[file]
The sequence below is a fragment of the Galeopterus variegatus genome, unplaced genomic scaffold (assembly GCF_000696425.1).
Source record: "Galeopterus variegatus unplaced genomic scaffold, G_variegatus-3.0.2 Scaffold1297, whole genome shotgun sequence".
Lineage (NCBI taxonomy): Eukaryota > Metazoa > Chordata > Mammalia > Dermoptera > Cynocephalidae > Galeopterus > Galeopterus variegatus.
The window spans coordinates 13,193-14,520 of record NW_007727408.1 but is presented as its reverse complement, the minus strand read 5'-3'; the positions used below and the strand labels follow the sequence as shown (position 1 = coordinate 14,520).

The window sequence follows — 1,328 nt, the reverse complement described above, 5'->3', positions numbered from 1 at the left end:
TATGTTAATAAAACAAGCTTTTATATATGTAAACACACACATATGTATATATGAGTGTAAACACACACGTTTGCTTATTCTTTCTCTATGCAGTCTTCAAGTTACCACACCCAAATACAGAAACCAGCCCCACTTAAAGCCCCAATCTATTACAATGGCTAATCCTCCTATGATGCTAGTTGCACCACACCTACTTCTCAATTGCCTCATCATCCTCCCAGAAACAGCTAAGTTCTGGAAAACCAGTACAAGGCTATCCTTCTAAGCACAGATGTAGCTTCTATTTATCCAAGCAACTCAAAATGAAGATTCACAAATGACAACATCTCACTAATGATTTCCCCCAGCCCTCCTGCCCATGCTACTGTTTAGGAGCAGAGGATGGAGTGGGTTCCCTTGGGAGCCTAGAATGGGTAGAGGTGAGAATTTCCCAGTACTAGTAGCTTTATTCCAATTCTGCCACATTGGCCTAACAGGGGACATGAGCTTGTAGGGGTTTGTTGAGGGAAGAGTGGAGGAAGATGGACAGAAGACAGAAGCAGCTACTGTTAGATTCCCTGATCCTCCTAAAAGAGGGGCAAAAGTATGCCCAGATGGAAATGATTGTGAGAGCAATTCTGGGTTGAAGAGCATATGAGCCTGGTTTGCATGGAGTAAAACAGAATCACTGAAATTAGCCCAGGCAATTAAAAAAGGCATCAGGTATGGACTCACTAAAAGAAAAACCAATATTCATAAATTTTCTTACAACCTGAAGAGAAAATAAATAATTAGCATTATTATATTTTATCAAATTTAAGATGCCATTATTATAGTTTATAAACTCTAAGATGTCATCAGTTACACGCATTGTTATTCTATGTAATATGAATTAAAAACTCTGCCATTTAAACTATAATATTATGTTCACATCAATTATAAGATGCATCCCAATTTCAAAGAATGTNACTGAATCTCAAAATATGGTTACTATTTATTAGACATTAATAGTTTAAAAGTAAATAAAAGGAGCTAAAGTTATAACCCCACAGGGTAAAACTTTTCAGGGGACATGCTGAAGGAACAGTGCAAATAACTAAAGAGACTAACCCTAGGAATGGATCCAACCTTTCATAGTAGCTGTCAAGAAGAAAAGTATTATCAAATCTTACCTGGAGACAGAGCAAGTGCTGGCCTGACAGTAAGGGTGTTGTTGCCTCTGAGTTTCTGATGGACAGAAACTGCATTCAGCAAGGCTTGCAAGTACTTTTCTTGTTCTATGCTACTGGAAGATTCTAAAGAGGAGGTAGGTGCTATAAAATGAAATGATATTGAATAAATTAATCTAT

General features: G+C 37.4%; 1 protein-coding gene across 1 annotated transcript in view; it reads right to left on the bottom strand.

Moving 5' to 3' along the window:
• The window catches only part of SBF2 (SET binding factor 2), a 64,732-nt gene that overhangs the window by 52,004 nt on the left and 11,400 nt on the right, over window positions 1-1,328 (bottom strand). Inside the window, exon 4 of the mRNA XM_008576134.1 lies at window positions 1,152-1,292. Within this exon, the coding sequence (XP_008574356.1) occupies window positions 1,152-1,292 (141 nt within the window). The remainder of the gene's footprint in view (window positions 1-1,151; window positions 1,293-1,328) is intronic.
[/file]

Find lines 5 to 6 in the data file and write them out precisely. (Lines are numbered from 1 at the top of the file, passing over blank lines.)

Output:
The window sequence follows — 1,328 nt, the reverse complement described above, 5'->3', positions numbered from 1 at the left end:
TATGTTAATAAAACAAGCTTTTATATATGTAAACACACACATATGTATATATGAGTGTAAACACACACGTTTGCTTATTCTTTCTCTATGCAGTCTTCAAGTTACCACACCCAAATACAGAAACCAGCCCCACTTAAAGCCCCAATCTATTACAATGGCTAATCCTCCTATGATGCTAGTTGCACCACACCTACTTCTCAATTGCCTCATCATCCTCCCAGAAACAGCTAAGTTCTGGAAAACCAGTACAAGGCTATCCTTCTAAGCACAGATGTAGCTTCTATTTATCCAAGCAACTCAAAATGAAGATTCACAAATGACAACATCTCACTAATGATTTCCCCCAGCCCTCCTGCCCATGCTACTGTTTAGGAGCAGAGGATGGAGTGGGTTCCCTTGGGAGCCTAGAATGGGTAGAGGTGAGAATTTCCCAGTACTAGTAGCTTTATTCCAATTCTGCCACATTGGCCTAACAGGGGACATGAGCTTGTAGGGGTTTGTTGAGGGAAGAGTGGAGGAAGATGGACAGAAGACAGAAGCAGCTACTGTTAGATTCCCTGATCCTCCTAAAAGAGGGGCAAAAGTATGCCCAGATGGAAATGATTGTGAGAGCAATTCTGGGTTGAAGAGCATATGAGCCTGGTTTGCATGGAGTAAAACAGAATCACTGAAATTAGCCCAGGCAATTAAAAAAGGCATCAGGTATGGACTCACTAAAAGAAAAACCAATATTCATAAATTTTCTTACAACCTGAAGAGAAAATAAATAATTAGCATTATTATATTTTATCAAATTTAAGATGCCATTATTATAGTTTATAAACTCTAAGATGTCATCAGTTACACGCATTGTTATTCTATGTAATATGAATTAAAAACTCTGCCATTTAAACTATAATATTATGTTCACATCAATTATAAGATGCATCCCAATTTCAAAGAATGTNACTGAATCTCAAAATATGGTTACTATTTATTAGACATTAATAGTTTAAAAGTAAATAAAAGGAGCTAAAGTTATAACCCCACAGGGTAAAACTTTTCAGGGGACATGCTGAAGGAACAGTGCAAATAACTAAAGAGACTAACCCTAGGAATGGATCCAACCTTTCATAGTAGCTGTCAAGAAGAAAAGTATTATCAAATCTTACCTGGAGACAGAGCAAGTGCTGGCCTGACAGTAAGGGTGTTGTTGCCTCTGAGTTTCTGATGGACAGAAACTGCATTCAGCAAGGCTTGCAAGTACTTTTCTTGTTCTATGCTACTGGAAGATTCTAAAGAGGAGGTAGGTGCTATAAAATGAAATGATATTGAATAAATTAATCTAT